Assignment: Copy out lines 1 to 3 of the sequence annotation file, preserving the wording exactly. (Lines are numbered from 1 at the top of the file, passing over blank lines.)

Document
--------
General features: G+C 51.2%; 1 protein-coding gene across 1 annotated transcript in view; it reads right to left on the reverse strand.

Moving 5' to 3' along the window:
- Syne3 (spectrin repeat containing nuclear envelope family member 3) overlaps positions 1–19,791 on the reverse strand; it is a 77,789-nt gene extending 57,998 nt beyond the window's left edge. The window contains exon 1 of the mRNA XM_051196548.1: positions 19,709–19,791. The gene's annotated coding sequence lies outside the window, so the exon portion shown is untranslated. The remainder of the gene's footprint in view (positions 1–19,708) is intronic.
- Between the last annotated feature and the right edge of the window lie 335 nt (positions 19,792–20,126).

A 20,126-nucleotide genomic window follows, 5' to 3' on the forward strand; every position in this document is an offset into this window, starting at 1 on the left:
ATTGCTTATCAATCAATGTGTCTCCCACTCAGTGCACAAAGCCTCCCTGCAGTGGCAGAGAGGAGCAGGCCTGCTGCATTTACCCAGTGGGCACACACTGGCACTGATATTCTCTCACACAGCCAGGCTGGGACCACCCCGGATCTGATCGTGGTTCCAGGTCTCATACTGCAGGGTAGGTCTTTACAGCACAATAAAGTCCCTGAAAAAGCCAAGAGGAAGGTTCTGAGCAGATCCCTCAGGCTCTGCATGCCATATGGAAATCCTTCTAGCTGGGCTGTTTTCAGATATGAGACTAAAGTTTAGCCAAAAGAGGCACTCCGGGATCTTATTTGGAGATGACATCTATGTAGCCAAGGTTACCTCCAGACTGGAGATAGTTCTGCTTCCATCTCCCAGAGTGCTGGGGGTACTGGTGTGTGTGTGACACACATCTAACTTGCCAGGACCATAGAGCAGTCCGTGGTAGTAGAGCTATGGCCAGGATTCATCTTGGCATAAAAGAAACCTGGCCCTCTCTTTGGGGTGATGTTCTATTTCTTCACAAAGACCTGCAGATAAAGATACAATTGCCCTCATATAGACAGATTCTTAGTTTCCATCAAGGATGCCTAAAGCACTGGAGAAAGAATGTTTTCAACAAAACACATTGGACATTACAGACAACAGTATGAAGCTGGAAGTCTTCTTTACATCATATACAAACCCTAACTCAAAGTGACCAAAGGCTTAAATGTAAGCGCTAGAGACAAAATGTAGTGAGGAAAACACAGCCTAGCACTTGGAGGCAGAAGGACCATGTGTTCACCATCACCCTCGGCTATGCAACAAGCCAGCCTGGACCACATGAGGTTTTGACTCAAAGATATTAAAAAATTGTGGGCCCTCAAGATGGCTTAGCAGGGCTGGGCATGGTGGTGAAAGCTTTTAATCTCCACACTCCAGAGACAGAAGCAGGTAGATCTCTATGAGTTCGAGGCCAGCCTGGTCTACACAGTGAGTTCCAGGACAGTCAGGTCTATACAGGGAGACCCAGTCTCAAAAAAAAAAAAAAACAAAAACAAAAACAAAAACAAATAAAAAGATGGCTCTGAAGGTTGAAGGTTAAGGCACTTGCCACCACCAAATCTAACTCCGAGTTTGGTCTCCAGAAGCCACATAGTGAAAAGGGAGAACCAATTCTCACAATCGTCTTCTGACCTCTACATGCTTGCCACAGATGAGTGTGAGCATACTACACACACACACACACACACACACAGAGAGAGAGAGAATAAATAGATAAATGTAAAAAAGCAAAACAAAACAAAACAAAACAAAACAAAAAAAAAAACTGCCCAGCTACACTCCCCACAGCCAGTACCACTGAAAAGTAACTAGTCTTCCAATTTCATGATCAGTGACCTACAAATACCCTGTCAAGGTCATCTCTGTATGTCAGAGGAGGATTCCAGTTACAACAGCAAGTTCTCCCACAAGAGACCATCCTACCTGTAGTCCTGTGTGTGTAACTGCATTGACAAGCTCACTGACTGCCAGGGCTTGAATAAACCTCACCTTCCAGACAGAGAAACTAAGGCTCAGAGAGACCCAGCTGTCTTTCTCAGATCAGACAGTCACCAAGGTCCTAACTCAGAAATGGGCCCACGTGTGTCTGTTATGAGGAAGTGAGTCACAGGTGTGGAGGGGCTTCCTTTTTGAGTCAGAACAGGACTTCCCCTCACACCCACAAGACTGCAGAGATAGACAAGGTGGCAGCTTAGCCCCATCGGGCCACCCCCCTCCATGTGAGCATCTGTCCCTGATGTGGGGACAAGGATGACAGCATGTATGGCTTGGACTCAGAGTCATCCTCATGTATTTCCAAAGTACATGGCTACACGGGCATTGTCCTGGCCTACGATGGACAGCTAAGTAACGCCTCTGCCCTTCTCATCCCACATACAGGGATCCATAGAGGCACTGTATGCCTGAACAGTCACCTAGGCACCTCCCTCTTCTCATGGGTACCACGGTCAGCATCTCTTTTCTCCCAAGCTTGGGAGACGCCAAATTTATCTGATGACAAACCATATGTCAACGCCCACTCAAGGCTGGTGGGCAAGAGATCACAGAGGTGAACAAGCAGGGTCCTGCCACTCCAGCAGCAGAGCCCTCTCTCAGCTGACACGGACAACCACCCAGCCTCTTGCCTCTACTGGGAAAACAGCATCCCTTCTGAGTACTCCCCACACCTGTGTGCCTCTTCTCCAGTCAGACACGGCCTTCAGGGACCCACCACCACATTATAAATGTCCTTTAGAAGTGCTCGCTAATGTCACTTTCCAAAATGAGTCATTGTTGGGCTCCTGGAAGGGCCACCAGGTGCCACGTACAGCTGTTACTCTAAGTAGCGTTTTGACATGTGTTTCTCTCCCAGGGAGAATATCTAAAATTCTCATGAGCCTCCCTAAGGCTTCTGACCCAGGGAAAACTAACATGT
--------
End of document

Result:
General features: G+C 51.2%; 1 protein-coding gene across 1 annotated transcript in view; it reads right to left on the reverse strand.

Moving 5' to 3' along the window:
- Syne3 (spectrin repeat containing nuclear envelope family member 3) overlaps positions 1–19,791 on the reverse strand; it is a 77,789-nt gene extending 57,998 nt beyond the window's left edge. The window contains exon 1 of the mRNA XM_051196548.1: positions 19,709–19,791. The gene's annotated coding sequence lies outside the window, so the exon portion shown is untranslated. The remainder of the gene's footprint in view (positions 1–19,708) is intronic.